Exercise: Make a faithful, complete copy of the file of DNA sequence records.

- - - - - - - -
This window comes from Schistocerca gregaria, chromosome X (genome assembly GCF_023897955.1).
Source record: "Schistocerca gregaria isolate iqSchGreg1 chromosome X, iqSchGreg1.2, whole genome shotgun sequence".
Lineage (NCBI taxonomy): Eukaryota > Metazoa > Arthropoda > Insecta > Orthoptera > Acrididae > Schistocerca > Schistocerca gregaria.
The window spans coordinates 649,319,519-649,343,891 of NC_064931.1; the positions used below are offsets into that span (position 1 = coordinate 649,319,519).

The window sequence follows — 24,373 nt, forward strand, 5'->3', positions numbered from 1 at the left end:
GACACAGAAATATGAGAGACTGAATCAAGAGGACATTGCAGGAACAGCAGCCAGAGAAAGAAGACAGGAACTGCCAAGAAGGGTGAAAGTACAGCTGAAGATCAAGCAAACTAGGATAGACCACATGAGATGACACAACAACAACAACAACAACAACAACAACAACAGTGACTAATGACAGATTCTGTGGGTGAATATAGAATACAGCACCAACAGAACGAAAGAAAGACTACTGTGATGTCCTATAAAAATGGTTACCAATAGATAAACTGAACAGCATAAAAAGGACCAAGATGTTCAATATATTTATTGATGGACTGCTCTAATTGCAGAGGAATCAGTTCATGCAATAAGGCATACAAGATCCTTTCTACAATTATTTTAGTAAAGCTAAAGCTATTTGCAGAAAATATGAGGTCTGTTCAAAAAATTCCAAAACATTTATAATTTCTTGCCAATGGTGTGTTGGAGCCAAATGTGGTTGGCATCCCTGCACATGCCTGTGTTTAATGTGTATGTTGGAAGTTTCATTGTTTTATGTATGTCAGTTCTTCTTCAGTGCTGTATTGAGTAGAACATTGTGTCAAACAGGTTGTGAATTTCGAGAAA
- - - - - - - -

This window comes from Schistocerca gregaria, chromosome X (genome assembly GCF_023897955.1).
Source record: "Schistocerca gregaria isolate iqSchGreg1 chromosome X, iqSchGreg1.2, whole genome shotgun sequence".
Lineage (NCBI taxonomy): Eukaryota > Metazoa > Arthropoda > Insecta > Orthoptera > Acrididae > Schistocerca > Schistocerca gregaria.
The window spans coordinates 649,319,519-649,343,891 of NC_064931.1; the positions used below are offsets into that span (position 1 = coordinate 649,319,519).

The window sequence follows — 24,373 nt, forward strand, 5'->3', positions numbered from 1 at the left end:
GACACAGAAATATGAGAGACTGAATCAAGAGGACATTGCAGGAACAGCAGCCAGAGAAAGAAGACAGGAACTGCCAAGAAGGGTGAAAGTACAGCTGAAGATCAAGCAAACTAGGATAGACCACATGAGATGACACAACAACAACAACAACAACAACAACAACAACAGTGACTAATGACAGATTCTGTGGGTGAATATAGAATACAGCACCAACAGAACGAAAGAAAGACTACTGTGATGTCCTATAAAAATGGTTACCAATAGATAAACTGAACAGCATAAAAAGGACCAAGATGTTCAATATATTTATTGATGGACTGCTCTAATTGCAGAGGAATCAGTTCATGCAATAAGGCATACAAGATCCTTTCTACAATTATTTTAGTAAAGCTAAAGCTATTTGCAGAAAATATGAGGTCTGTTCAAAAAATTCCAAAACATTTATAATTTCTTGCCAATGGTGTGTTGGAGCCAAATGTGGTTGGCATCCCTGCACATGCCTGTGTTTAATGTGTATGTTGGAAGTTTCATTGTTTTATGTATGTCAGTTCTTCTTCAGTGCTGTATTGAGTAGAACATTGTGTCAAACAGGTTGTGAATTTCGAGAAA